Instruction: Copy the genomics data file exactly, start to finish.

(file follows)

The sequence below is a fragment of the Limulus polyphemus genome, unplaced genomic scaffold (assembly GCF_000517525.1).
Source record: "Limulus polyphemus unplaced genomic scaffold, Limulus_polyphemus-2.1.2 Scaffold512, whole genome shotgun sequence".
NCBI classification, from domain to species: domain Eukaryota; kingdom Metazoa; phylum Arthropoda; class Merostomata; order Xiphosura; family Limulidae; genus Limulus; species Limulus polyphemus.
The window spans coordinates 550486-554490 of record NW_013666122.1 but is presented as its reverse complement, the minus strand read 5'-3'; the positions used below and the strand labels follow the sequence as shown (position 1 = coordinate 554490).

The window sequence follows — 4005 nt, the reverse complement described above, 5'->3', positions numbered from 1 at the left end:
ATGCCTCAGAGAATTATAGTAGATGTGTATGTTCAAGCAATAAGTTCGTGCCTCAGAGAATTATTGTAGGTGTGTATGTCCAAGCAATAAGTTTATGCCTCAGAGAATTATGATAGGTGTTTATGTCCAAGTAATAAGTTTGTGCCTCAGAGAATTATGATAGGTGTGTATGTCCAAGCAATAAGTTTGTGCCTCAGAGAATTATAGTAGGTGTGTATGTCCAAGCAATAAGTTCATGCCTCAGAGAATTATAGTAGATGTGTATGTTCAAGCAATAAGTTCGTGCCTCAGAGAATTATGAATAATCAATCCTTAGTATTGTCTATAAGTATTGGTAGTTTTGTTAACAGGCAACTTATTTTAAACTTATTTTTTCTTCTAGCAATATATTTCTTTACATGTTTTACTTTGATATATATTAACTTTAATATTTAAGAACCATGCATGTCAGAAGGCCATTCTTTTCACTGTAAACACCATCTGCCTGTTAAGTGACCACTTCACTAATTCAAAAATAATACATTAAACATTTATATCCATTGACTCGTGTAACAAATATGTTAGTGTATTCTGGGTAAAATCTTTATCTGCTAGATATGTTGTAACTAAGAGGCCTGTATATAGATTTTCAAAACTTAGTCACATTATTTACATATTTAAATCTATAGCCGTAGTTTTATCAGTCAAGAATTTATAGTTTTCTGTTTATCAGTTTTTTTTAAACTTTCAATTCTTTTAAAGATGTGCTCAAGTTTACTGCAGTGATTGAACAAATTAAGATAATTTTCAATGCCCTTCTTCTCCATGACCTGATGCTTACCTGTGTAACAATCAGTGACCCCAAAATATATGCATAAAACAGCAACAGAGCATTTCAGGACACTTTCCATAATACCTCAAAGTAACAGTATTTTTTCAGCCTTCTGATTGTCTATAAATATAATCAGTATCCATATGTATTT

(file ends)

The sequence below is a fragment of the Limulus polyphemus genome, unplaced genomic scaffold (assembly GCF_000517525.1).
Source record: "Limulus polyphemus unplaced genomic scaffold, Limulus_polyphemus-2.1.2 Scaffold512, whole genome shotgun sequence".
NCBI classification, from domain to species: domain Eukaryota; kingdom Metazoa; phylum Arthropoda; class Merostomata; order Xiphosura; family Limulidae; genus Limulus; species Limulus polyphemus.
The window spans coordinates 550486-554490 of record NW_013666122.1 but is presented as its reverse complement, the minus strand read 5'-3'; the positions used below and the strand labels follow the sequence as shown (position 1 = coordinate 554490).

The window sequence follows — 4005 nt, the reverse complement described above, 5'->3', positions numbered from 1 at the left end:
ATGCCTCAGAGAATTATAGTAGATGTGTATGTTCAAGCAATAAGTTCGTGCCTCAGAGAATTATTGTAGGTGTGTATGTCCAAGCAATAAGTTTATGCCTCAGAGAATTATGATAGGTGTTTATGTCCAAGTAATAAGTTTGTGCCTCAGAGAATTATGATAGGTGTGTATGTCCAAGCAATAAGTTTGTGCCTCAGAGAATTATAGTAGGTGTGTATGTCCAAGCAATAAGTTCATGCCTCAGAGAATTATAGTAGATGTGTATGTTCAAGCAATAAGTTCGTGCCTCAGAGAATTATGAATAATCAATCCTTAGTATTGTCTATAAGTATTGGTAGTTTTGTTAACAGGCAACTTATTTTAAACTTATTTTTTCTTCTAGCAATATATTTCTTTACATGTTTTACTTTGATATATATTAACTTTAATATTTAAGAACCATGCATGTCAGAAGGCCATTCTTTTCACTGTAAACACCATCTGCCTGTTAAGTGACCACTTCACTAATTCAAAAATAATACATTAAACATTTATATCCATTGACTCGTGTAACAAATATGTTAGTGTATTCTGGGTAAAATCTTTATCTGCTAGATATGTTGTAACTAAGAGGCCTGTATATAGATTTTCAAAACTTAGTCACATTATTTACATATTTAAATCTATAGCCGTAGTTTTATCAGTCAAGAATTTATAGTTTTCTGTTTATCAGTTTTTTTTAAACTTTCAATTCTTTTAAAGATGTGCTCAAGTTTACTGCAGTGATTGAACAAATTAAGATAATTTTCAATGCCCTTCTTCTCCATGACCTGATGCTTACCTGTGTAACAATCAGTGACCCCAAAATATATGCATAAAACAGCAACAGAGCATTTCAGGACACTTTCCATAATACCTCAAAGTAACAGTATTTTTTCAGCCTTCTGATTGTCTATAAATATAATCAGTATCCATATGTATTT